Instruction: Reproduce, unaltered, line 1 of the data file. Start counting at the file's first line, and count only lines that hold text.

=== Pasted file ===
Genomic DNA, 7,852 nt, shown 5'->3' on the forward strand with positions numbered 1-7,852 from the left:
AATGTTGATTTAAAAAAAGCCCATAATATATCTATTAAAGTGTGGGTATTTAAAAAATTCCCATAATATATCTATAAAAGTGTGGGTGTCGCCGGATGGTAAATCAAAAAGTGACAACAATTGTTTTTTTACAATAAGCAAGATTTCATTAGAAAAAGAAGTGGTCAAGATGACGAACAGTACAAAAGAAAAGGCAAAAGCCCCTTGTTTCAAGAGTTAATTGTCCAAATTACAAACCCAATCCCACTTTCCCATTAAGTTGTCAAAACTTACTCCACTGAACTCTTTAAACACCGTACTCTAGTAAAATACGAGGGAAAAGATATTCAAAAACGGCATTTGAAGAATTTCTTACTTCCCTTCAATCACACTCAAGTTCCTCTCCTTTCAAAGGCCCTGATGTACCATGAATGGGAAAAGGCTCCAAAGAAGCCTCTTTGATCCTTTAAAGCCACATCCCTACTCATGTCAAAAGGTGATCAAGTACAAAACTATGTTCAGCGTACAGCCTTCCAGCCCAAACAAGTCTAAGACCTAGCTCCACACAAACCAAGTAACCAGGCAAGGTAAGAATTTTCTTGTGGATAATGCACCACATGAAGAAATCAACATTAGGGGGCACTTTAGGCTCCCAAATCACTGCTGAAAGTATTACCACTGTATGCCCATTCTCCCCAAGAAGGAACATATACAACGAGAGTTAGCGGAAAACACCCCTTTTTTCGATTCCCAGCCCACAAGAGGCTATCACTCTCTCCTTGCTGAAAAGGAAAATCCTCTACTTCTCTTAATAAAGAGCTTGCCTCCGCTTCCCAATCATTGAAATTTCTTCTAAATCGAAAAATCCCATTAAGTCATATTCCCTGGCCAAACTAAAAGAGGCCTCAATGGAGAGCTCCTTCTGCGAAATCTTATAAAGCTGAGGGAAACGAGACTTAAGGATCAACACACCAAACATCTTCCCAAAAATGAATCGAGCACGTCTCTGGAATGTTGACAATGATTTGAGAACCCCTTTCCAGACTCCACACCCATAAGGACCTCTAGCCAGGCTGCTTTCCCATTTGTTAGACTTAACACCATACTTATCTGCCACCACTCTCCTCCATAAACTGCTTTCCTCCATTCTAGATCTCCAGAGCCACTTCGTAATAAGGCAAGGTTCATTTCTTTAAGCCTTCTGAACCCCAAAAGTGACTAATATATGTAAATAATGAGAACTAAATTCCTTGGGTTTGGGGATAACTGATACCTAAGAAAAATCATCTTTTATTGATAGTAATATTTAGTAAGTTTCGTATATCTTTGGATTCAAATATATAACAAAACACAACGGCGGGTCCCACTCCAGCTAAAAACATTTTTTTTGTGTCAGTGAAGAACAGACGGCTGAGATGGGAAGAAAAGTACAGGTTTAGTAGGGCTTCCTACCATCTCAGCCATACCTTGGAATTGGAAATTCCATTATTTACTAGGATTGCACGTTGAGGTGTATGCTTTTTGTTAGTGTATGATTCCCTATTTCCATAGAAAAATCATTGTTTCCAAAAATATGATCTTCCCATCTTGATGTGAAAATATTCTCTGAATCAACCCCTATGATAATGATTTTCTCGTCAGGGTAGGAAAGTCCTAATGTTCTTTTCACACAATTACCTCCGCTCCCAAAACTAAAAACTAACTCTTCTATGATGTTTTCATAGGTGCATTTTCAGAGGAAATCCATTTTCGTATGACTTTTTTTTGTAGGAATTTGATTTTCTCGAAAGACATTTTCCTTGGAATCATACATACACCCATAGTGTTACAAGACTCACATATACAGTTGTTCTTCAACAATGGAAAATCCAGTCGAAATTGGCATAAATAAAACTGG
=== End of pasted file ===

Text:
Genomic DNA, 7,852 nt, shown 5'->3' on the forward strand with positions numbered 1-7,852 from the left: